“Everyone spends more time on their phones now, so you have to make the information accessible in a way people are accustomed to – and these days that is using a cell phone. I think if you don’t move with the times, you can fall behind quite quickly, new technologies have to be incorporated onfarm,” Kevin says.

Kevin says a big advantage of the app is that they know exactly who is onfarm at any given time, particularly as their farm has regular contractors visit, as they have Contact Energy sites onfarm where natural gases are monitored. (Contact Energy were the previous owners of the farm.) They know exactly who is onfarm, as after signing in the app alert pings on the phone.

“As a young farming couple, we can develop, learn and adapt in a way that drives our business forward. The app makes it easier to induct staff as you need a lot of information, about tractor driving, races, where your hot spots are. Everyone is going green now, so what it has done is utilise all our paperwork so you can send it through and scan it then all the documents are available.”

“You don’t have to be onfarm to be controlling the farm, even off-farm you know what is happening. Having a health and safety app gives the contractors a broad spectrum of what guidelines to adhere to.”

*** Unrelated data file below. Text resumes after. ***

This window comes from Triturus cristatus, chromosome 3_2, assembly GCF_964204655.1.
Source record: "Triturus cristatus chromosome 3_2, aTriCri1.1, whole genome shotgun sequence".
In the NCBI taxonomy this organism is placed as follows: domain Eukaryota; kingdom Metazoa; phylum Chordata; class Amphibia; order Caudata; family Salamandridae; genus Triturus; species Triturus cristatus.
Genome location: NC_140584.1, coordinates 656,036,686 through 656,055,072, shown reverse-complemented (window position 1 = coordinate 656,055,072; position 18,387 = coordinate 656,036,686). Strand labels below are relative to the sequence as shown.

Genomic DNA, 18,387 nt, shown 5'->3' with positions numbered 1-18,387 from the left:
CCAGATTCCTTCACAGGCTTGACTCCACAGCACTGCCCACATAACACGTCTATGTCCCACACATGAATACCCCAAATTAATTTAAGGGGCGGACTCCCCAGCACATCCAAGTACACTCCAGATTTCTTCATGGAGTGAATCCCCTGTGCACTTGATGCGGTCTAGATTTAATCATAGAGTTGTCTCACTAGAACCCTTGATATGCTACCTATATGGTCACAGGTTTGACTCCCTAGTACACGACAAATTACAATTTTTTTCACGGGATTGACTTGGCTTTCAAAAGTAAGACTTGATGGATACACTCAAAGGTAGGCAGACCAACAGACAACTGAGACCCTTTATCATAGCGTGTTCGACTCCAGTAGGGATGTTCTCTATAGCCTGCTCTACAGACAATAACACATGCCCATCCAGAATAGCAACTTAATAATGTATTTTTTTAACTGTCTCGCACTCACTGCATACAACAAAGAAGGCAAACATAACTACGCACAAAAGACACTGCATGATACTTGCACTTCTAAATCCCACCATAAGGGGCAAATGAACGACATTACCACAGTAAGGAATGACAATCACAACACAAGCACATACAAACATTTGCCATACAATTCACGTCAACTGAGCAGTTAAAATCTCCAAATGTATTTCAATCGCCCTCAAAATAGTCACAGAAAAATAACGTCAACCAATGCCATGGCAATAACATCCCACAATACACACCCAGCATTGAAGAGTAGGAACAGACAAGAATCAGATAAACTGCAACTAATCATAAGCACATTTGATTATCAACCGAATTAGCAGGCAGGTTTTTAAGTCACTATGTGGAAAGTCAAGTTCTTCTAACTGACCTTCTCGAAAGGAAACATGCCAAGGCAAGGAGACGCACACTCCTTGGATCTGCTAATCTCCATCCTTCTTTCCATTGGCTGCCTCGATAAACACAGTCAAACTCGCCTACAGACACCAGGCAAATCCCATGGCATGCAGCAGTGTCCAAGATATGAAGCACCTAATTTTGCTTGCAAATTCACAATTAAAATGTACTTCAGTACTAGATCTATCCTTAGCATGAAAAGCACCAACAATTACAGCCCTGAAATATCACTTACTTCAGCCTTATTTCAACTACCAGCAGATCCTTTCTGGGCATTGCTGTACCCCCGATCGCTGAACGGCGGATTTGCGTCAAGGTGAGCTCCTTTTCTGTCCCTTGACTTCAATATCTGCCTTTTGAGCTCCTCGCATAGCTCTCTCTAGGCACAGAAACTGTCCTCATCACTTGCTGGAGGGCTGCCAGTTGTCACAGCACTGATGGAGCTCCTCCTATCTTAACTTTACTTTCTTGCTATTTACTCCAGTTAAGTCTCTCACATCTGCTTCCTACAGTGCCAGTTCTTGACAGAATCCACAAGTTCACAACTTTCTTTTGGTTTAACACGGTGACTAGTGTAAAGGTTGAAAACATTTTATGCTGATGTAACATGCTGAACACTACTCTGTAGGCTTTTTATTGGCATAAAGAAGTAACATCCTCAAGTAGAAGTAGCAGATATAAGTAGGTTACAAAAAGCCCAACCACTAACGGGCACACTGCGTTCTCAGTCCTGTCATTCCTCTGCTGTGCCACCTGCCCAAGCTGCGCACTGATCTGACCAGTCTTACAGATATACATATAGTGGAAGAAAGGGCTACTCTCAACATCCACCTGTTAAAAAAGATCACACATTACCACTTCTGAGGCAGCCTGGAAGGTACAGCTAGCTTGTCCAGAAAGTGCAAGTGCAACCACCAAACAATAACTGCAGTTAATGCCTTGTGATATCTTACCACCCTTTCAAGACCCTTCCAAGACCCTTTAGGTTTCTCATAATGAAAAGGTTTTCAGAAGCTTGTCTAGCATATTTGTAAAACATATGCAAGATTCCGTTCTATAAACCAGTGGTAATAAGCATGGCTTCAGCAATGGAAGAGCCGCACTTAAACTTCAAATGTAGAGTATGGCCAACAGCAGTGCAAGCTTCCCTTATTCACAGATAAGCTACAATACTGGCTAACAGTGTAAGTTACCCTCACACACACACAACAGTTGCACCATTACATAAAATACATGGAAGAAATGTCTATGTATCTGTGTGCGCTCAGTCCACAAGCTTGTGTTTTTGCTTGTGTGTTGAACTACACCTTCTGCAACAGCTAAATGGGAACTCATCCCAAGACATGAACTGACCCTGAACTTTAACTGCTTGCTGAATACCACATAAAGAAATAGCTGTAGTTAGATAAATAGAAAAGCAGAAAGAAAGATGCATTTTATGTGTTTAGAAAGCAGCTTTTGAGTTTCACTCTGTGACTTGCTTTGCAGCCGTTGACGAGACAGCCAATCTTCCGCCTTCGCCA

“It’s about simplifying it to be honest – I think everyone can complicate the hell out of things, and health and safety is one of them.”

They weighed up options before deciding which app to go with, and there were some farm specific apps with add-on’s and farm integration information, but that would mean all staff would have access to all the information, and the couple wanted to keep it simple without overloading staff.

“Instead of having a big health and safety manual we have a basic hard copy folder with the guidelines and then refer to the app.”

Thinksafe uses a tick box system for induction, but Kevin believes it could be improved as the app doesn’t allow for the inductee to say that they have learned what they have been taught in the induction and agree to it. Kevin suggests perhaps a photo of them doing it practically, and he does have other suggestions where the app has room for improvement too.

Health and safety apps are no substitute for good health and safety practices onfarm, rather they should complement what is already in place based on sound practice – and some good old common sense.

Researching health and safety

Golden Bay dairy farmer Deborah Rhodes regards health and safety as such a hot topic that she is undertaking research into the safety climate in dairy sheds as part of a Master’s Degree in Health Research with Victoria University.

Not a lot of scientific study has gone into what Deborah pinpoints as ‘safety science,’ and the level of harm has been stable without any notable reductions for some years in accident reporting.

As part of the research, Rhodes is sending out a survey, with support from DairyNZ and Federated Farmers, to dairy workers and employers. Certain times of year sees more accidents such as during calving, so much so that there is a ‘Reducing Sprains and Strains’ campaign. DairyNZ has partnered with ACC to improve farmers’ health and safety and its aim is to develop solutions that support a sector-wide reduction in sprains and strains by 2030.